Hascombe

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Hascombe
Hascombe.jpg
Hascombe village, looking towards St Peter's church and The White Horse public house
Hascombe is located in Surrey
Hascombe
Hascombe
 Hascombe shown within Surrey
Population 307 (2011 Census)
OS grid reference SU997397
District Waverley
Shire county Surrey
Region South East
Country England
Sovereign state United Kingdom
Post town Godalming
Postcode district GU8
Dialling code 01483
Police Surrey
Fire Surrey
Ambulance South East Coast
EU Parliament South East England
UK Parliament South West Surrey
List of places
UK
England
Surrey

Coordinates: 51°09′02″N 0°34′18″W / 51.1505°N 0.5716°W / 51.1505; -0.5716

Hascombe is a village in Surrey, England. It contains a cluster of cottages and country estates, St Peter's church, the village green, a fountain, pond, one centrally located public house and is surrounded by steep wooded hillsides.

Residents[edit]

Surrey has the highest GDP per capita of any British county except for Greater London.[1] Hascombe is in a ward, Bramley, Busbridge and Hascombe, which has much higher than average home ownership, most of the 211 homes of 1,796 which are social housing are in the part Busbridge which adjoins Godalming.[2] For its population, Hascombe has many wealthy residents within the public realm: current and former residents include the film star Dirk Bogarde;[3] Russian businessman Boris Berezovsky;[4] former member of The Jam, Bruce Foxton;[5] television presenter Anthea Turner;[6] actress Billie Piper;[7] boss of McLaren F1 Formula One racing team, Ron Dennis; and broadcaster/producer Chris Evans.[6]

It was during a stay at Hoe Farm in 1915 that statesman and future Prime Minister Sir Winston Churchill learned to paint.[8]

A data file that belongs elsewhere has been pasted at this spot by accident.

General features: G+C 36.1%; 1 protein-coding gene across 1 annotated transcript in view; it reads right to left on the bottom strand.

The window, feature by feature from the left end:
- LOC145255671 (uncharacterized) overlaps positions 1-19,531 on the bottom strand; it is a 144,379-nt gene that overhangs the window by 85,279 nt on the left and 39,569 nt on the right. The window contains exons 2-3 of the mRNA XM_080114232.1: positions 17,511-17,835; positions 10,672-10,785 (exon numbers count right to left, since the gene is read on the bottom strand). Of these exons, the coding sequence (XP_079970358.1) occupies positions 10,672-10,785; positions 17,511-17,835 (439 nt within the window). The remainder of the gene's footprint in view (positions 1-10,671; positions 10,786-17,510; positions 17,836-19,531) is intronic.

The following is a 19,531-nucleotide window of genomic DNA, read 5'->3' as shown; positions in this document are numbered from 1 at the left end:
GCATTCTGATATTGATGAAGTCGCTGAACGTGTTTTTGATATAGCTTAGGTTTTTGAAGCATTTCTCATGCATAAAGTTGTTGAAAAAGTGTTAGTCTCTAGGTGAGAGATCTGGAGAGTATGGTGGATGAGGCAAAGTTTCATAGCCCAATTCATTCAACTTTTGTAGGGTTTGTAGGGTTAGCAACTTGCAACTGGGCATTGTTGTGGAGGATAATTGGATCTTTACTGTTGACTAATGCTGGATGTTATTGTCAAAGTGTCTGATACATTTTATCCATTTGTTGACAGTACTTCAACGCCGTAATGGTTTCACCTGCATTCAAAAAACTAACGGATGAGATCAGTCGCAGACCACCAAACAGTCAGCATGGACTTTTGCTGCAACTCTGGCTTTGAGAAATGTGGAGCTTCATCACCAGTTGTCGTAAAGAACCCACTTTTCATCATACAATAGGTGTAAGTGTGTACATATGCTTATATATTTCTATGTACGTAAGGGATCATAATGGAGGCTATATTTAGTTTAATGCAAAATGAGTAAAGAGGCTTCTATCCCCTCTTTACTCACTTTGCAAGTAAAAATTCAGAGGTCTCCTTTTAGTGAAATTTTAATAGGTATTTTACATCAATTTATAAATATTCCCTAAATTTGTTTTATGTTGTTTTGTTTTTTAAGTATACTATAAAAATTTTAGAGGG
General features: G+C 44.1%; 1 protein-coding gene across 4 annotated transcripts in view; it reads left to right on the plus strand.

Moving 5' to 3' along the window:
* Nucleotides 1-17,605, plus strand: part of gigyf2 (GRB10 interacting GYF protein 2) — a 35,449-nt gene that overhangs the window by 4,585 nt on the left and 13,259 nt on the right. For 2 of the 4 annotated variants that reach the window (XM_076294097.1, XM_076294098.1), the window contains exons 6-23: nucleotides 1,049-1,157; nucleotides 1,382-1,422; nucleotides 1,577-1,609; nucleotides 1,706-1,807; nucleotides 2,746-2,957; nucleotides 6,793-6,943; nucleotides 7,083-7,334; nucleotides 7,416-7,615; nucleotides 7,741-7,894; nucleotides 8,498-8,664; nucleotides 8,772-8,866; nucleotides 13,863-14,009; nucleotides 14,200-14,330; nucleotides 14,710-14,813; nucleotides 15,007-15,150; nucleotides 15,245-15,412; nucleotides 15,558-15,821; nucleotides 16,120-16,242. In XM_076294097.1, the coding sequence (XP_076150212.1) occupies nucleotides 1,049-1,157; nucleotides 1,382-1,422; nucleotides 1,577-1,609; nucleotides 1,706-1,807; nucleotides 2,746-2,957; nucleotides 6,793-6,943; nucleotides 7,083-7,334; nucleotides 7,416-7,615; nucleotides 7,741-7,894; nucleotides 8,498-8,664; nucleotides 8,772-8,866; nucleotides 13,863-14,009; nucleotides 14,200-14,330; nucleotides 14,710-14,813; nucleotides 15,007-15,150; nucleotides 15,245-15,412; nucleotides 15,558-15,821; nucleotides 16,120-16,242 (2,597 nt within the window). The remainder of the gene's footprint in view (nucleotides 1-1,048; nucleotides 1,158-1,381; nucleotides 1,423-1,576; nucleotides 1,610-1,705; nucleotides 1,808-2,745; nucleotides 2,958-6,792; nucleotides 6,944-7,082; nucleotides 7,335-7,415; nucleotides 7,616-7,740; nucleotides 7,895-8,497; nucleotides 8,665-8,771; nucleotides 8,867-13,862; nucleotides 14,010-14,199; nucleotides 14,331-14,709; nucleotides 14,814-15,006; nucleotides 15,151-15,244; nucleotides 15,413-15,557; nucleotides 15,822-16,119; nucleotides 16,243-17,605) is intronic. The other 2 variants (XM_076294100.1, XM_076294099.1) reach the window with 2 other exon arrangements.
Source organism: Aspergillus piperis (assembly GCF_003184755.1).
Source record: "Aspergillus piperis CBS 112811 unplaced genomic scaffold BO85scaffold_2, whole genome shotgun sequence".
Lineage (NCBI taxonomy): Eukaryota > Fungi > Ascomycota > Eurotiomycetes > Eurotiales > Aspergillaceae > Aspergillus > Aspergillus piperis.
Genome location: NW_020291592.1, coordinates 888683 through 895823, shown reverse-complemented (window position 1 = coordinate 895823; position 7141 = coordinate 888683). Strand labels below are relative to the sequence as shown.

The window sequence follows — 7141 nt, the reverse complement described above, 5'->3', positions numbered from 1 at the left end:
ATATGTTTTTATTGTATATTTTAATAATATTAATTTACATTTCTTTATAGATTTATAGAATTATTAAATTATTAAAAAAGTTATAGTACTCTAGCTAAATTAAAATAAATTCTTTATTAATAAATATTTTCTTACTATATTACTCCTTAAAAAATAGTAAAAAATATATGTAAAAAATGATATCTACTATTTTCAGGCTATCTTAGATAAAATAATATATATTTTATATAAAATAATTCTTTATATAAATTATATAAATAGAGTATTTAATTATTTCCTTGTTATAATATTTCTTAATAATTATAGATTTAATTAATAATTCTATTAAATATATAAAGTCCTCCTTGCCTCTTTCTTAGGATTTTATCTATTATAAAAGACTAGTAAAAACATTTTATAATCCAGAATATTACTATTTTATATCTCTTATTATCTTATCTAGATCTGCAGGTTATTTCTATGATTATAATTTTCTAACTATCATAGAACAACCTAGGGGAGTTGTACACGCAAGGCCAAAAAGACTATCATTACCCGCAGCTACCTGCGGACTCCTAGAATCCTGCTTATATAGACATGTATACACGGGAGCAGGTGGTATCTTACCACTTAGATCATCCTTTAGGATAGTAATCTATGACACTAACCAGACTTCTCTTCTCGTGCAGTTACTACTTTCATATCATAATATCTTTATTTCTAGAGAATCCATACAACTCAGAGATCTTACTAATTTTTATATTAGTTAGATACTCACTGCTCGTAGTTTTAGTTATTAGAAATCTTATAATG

History[edit]

Above the village is Hascombe Hill which is the site of a ruined hillfort built by the ancient Britons and occupied by them during the 1st century BCE. The word "combe" is derived from cwm meaning "valley" in the Welsh language and this may indicate that the population of Hascombe remained predominantly Brythonic for some time after the surrounding areas had been populated by Anglo-Saxon settlers.

The name of the village is thought to come from Hægscombe meaning valley of the witch or "hag" in Old English. The village was not mentioned by name in the Domesday Book and it is thought to have been part of the manor of Bramley.

"Whosoever will let him take the water of life freely". Inscription on the fountain at Hascombe built in 1877 by Edward Lee Rowcliffe in remembrance of his brother Henry.

Landmarks[edit]

Church[edit]

St Peter's church was rebuilt during the mid-19th century, but retains its medieval screen, made from Jerusalem olive trees and featuring elaborate carvings, and a font dating back to 1690. Poet Laureate Sir John Betjeman described the church as "a Tractarian work of art".

Fountain[edit]

The fountain pictured is an unusual feature of a Surrey village which is free to visit.

Pond[edit]

The damming of a stream in the 15th Century created the Church Pond.

Public house[edit]

The only public house, The White Horse, a 16th or 17th century building with many later extensions, constructed from the local Bargate stone, a local term for the hard masonry material which is a type of limestone with traces of greensand.[9]

Animal pound of 15th century[edit]

A short walk along the main street into the semi-rural southern part of the main street a metre-high, 4 metre square pound appears to the west, a stone 15th century construction according, to English Heritage and which is listed for its uniqueness in the county.[10]

Geography[edit]

Hascombe's natural fresh-water spring attracts many visitors: the fountain itself was commissioned in 1887 by local landowner Edward Lee Rowcliffe as a memorial to his late brother.

Hills[edit]

A promontory that adjoins Hascombe Hill from 1796 to 1816 Hascombe hosted a station in the shutter telegraph chain which connected the Admiralty in London to its naval ships in Portsmouth.

Hascombe has the following summits in the large Surrey Hills AONB:

Hill Elevation Rank within Surrey Range
Hascombe Hill 197m 14th Greensand Ridge
Breakneck Hill 189m 15th Greensand Ridge
Hydon's Ball 181m 16th Greensand Ridge[11]

References[edit]

A History of Hascombe – A Surrey Village by Winifred Ashton

External links[edit]


Next station upwards Admiralty Shutter telegraph line 1795 Next station downwards
Netley Heath  Hascombe Blackdown